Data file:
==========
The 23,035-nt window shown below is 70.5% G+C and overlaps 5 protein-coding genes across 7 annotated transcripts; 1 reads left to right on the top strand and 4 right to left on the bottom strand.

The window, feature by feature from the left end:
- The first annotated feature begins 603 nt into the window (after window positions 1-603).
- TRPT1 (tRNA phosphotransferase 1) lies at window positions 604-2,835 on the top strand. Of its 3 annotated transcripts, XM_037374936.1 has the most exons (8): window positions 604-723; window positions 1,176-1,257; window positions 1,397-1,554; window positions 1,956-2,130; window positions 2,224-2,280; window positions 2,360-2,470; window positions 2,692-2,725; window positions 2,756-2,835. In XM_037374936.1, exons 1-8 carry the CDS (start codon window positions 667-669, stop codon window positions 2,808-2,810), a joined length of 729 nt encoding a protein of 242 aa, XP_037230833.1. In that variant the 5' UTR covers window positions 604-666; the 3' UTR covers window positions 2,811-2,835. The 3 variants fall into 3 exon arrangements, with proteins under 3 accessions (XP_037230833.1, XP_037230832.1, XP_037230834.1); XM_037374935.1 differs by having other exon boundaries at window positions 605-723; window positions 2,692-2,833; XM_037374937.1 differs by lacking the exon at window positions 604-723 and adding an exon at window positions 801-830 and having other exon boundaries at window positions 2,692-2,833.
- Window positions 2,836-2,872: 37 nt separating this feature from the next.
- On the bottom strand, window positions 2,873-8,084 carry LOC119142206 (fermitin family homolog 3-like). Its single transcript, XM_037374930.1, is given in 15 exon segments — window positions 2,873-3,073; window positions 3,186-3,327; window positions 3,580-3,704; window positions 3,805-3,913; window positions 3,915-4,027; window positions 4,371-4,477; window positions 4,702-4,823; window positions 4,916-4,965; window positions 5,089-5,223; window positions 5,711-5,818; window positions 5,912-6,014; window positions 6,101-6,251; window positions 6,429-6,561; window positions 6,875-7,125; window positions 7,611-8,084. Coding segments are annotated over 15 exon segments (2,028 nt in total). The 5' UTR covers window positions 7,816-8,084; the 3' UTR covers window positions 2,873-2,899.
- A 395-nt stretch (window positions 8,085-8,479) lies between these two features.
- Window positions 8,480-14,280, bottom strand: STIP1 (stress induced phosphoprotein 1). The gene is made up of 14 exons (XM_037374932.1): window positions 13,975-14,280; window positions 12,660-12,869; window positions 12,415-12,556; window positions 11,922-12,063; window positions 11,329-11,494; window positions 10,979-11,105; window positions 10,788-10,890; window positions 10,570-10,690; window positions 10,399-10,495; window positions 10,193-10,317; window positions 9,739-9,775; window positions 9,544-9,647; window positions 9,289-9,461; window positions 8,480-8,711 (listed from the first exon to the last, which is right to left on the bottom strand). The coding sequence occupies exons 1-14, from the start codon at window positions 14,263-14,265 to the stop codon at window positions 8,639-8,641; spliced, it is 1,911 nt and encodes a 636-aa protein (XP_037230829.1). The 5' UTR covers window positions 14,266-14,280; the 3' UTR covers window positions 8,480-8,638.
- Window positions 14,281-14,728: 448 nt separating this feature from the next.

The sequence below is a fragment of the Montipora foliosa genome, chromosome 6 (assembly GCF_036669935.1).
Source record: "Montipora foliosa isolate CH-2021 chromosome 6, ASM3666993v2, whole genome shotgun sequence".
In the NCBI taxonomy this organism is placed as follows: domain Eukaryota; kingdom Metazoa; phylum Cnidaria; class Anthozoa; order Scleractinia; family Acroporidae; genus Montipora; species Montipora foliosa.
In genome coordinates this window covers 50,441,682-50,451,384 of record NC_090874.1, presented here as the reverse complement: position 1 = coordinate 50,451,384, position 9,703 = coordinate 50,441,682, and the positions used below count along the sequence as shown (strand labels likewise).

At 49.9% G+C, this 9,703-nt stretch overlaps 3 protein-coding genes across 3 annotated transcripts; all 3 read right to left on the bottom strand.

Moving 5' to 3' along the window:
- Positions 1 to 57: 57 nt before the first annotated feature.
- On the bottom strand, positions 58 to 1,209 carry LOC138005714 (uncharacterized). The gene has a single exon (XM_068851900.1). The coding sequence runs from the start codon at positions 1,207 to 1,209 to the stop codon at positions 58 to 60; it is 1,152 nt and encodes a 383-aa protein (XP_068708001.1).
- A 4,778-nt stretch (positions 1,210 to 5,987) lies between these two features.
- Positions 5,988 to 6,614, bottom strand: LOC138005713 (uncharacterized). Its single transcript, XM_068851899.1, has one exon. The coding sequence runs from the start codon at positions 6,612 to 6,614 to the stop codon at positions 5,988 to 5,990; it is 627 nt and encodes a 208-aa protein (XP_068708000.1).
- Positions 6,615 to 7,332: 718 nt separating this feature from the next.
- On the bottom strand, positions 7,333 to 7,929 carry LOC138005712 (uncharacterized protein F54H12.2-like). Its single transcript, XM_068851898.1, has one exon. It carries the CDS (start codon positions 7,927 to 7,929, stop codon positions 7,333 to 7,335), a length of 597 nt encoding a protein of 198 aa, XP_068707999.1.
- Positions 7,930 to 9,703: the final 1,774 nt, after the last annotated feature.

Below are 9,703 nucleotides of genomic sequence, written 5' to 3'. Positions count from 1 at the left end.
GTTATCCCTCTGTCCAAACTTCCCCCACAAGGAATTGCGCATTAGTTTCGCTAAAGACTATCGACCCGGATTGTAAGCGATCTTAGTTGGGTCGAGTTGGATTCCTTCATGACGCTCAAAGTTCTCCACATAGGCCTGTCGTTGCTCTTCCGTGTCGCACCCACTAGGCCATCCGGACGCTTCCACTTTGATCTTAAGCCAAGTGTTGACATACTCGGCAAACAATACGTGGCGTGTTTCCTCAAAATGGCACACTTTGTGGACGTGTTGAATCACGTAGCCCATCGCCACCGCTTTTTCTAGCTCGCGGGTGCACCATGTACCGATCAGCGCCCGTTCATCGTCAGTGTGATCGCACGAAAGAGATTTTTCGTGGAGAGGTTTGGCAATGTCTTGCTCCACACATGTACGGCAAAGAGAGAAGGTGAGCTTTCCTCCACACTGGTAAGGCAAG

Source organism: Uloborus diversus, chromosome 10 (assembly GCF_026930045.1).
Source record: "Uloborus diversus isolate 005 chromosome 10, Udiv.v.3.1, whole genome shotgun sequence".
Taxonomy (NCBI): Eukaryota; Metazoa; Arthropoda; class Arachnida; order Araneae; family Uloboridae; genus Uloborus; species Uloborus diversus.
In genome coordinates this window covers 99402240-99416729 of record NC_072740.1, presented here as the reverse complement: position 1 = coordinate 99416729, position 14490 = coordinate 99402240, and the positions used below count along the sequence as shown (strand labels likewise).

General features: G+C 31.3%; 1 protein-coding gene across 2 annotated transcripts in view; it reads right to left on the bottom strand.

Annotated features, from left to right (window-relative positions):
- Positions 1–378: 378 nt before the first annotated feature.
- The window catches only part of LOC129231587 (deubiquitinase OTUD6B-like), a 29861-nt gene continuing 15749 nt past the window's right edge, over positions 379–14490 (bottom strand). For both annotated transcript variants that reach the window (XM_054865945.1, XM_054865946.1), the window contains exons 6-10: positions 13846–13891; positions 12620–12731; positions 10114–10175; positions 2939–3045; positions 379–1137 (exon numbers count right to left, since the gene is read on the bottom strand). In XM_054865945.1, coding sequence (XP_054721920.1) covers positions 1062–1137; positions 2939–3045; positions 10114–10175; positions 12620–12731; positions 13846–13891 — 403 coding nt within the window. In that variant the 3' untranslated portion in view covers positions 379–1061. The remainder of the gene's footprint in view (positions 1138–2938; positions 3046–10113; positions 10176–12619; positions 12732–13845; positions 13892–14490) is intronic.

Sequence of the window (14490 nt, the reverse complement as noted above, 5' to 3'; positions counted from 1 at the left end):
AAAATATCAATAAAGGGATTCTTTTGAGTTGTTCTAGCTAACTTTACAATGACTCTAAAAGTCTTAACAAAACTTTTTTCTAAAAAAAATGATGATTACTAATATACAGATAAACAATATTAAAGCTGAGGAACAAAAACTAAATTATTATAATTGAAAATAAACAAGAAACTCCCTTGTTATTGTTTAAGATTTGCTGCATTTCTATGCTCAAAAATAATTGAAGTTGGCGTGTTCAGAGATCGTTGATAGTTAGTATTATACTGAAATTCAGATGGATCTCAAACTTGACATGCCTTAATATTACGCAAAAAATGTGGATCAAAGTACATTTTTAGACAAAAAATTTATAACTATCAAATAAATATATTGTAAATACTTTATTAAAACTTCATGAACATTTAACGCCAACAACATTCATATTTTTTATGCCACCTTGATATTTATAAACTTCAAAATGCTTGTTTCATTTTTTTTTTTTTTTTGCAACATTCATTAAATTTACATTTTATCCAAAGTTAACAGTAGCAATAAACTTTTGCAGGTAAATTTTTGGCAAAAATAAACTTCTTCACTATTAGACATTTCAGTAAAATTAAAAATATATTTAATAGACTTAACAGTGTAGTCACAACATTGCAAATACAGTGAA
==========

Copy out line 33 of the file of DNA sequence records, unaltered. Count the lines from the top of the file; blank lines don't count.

Sequence of the window (14490 nt, the reverse complement as noted above, 5' to 3'; positions counted from 1 at the left end):